Aboriginals (now) are the group that gains first usage rights of a wide number of natural resources. Oral Histories are considered to be a valid entry in a court of law, which normally would very much fall under hearsay, because that is how (some) Aboriginals keep history, and to block their histories would be a de facto bias.

I'm not really trying to prove a point here, just give a bit of information to those of you who don't know all that much about the Aboriginals in Canada, especially the legal side. What I'm trying to show is, it's complicated. In some ways we've been terribly backwards, in other ways we've been at the forefront. Be careful of blanket statements, on either side.

Notes:
1) I didn't get into the political / administrative side, which I believe this falls under, as did the residential schools, and many other failings & successes. Only because I don't know it that well, and in a comment about things being complicated . . .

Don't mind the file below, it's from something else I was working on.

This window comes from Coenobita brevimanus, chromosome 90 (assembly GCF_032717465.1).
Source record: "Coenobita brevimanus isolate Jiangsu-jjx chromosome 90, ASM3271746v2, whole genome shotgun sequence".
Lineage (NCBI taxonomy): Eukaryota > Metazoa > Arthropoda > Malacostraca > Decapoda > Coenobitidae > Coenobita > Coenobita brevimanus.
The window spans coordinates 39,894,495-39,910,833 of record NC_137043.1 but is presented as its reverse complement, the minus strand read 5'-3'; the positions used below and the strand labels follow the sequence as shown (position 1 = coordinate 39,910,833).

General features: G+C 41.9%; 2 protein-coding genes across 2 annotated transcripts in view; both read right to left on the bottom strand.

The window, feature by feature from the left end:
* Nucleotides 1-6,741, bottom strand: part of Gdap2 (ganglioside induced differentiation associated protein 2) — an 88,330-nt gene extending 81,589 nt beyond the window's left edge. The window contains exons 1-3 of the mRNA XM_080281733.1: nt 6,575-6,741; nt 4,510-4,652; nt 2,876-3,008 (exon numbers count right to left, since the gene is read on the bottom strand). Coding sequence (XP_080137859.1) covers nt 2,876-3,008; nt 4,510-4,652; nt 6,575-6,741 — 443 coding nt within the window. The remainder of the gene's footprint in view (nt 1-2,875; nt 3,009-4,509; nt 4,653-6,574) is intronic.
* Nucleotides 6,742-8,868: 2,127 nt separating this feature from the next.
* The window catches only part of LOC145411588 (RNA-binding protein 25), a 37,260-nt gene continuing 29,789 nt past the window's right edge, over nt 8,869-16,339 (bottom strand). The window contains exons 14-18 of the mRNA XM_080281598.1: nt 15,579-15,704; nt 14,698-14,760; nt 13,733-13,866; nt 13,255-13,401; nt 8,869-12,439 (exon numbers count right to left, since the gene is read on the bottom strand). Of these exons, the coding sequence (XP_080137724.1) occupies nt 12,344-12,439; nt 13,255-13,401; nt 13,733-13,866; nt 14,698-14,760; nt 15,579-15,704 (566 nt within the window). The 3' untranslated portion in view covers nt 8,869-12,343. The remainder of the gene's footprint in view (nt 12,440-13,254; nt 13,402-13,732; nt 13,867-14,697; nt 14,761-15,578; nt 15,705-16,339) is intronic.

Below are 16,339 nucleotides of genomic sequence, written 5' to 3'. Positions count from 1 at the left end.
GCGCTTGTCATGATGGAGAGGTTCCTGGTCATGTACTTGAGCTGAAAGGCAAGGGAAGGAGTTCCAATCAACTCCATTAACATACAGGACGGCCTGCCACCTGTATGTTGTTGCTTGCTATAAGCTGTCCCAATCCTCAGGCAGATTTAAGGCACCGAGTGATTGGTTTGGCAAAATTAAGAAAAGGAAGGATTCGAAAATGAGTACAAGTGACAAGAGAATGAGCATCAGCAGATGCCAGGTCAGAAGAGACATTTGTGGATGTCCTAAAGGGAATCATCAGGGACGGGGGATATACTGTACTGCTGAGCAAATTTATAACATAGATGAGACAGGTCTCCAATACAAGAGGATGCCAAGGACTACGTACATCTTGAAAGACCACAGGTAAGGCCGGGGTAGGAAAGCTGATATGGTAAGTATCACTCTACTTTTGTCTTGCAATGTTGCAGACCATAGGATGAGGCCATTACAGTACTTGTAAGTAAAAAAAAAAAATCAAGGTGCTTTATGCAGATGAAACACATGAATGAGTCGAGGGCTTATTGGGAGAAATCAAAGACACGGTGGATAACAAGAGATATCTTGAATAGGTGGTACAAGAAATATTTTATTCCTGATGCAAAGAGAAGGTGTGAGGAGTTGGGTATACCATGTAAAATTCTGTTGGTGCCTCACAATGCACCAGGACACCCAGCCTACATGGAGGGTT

2) My mother, among others, is an addictions counselor who was deployed to Sheshatshiu during their time of crisis. Whatever your opinions on the many Aboriginal issues, there's no denying that everybody has dropped the ball at times. It took her a while to get over that experience.

* A neat fact: the argument that was used was that of 'the honour of the Crown', which, pared down, is the assumption that the Crown always acts honourably, and thus documents must be interpreted in such a way as to be consistent with that assumption. Kind of a "wink wink, nudge nudge, you acted honourably thus here's what you meant to do"
posted by Lemurrhea at 4:26 PM on June 24, 2009 [7 favorites]


It would be interesting to note how many of the people commenting in this thread have any sort of contact with Canadian First Nations people or culture on a regular basis.

Totally acculturated, here. My granny would be the last family member that has any memory of her Blackfoot grandmother. I occasionally get this vague idea that I should go to Alberta, but I doubt that the people who still live on the Kainai reservation would give two shits about some honky looking for his "roots."